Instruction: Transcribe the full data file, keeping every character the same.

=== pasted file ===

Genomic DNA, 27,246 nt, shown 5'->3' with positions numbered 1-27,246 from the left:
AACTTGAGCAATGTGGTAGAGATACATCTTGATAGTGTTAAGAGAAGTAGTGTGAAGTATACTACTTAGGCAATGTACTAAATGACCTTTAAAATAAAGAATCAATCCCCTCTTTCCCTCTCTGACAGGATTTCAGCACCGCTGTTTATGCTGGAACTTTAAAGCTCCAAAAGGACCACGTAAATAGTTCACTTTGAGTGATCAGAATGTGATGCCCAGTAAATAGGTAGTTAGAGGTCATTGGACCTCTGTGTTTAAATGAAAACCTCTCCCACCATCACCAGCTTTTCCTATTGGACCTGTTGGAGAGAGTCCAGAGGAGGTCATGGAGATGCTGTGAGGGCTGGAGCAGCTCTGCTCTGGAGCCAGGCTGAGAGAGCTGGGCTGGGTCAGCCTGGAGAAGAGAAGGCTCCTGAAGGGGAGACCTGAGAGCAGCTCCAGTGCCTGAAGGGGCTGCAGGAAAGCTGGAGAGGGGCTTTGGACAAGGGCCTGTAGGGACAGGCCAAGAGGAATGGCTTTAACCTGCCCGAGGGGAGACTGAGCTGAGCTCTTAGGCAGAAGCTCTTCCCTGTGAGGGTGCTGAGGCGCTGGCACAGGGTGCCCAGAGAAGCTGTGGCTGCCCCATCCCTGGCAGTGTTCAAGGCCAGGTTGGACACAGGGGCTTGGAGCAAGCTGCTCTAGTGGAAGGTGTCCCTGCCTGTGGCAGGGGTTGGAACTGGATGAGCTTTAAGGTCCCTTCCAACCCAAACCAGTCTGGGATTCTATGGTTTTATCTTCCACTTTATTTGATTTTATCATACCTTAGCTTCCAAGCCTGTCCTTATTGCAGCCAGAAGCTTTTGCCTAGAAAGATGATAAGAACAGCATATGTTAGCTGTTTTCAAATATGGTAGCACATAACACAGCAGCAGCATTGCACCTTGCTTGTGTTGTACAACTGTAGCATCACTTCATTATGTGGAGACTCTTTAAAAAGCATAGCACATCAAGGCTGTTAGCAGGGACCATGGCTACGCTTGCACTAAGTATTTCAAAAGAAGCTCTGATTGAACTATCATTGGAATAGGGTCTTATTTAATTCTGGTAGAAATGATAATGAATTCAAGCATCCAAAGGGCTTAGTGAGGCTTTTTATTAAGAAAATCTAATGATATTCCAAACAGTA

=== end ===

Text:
Genomic DNA, 27,246 nt, shown 5'->3' with positions numbered 1-27,246 from the left:
AACTTGAGCAATGTGGTAGAGATACATCTTGATAGTGTTAAGAGAAGTAGTGTGAAGTATACTACTTAGGCAATGTACTAAATGACCTTTAAAATAAAGAATCAATCCCCTCTTTCCCTCTCTGACAGGATTTCAGCACCGCTGTTTATGCTGGAACTTTAAAGCTCCAAAAGGACCACGTAAATAGTTCACTTTGAGTGATCAGAATGTGATGCCCAGTAAATAGGTAGTTAGAGGTCATTGGACCTCTGTGTTTAAATGAAAACCTCTCCCACCATCACCAGCTTTTCCTATTGGACCTGTTGGAGAGAGTCCAGAGGAGGTCATGGAGATGCTGTGAGGGCTGGAGCAGCTCTGCTCTGGAGCCAGGCTGAGAGAGCTGGGCTGGGTCAGCCTGGAGAAGAGAAGGCTCCTGAAGGGGAGACCTGAGAGCAGCTCCAGTGCCTGAAGGGGCTGCAGGAAAGCTGGAGAGGGGCTTTGGACAAGGGCCTGTAGGGACAGGCCAAGAGGAATGGCTTTAACCTGCCCGAGGGGAGACTGAGCTGAGCTCTTAGGCAGAAGCTCTTCCCTGTGAGGGTGCTGAGGCGCTGGCACAGGGTGCCCAGAGAAGCTGTGGCTGCCCCATCCCTGGCAGTGTTCAAGGCCAGGTTGGACACAGGGGCTTGGAGCAAGCTGCTCTAGTGGAAGGTGTCCCTGCCTGTGGCAGGGGTTGGAACTGGATGAGCTTTAAGGTCCCTTCCAACCCAAACCAGTCTGGGATTCTATGGTTTTATCTTCCACTTTATTTGATTTTATCATACCTTAGCTTCCAAGCCTGTCCTTATTGCAGCCAGAAGCTTTTGCCTAGAAAGATGATAAGAACAGCATATGTTAGCTGTTTTCAAATATGGTAGCACATAACACAGCAGCAGCATTGCACCTTGCTTGTGTTGTACAACTGTAGCATCACTTCATTATGTGGAGACTCTTTAAAAAGCATAGCACATCAAGGCTGTTAGCAGGGACCATGGCTACGCTTGCACTAAGTATTTCAAAAGAAGCTCTGATTGAACTATCATTGGAATAGGGTCTTATTTAATTCTGGTAGAAATGATAATGAATTCAAGCATCCAAAGGGCTTAGTGAGGCTTTTTATTAAGAAAATCTAATGATATTCCAAACAGTA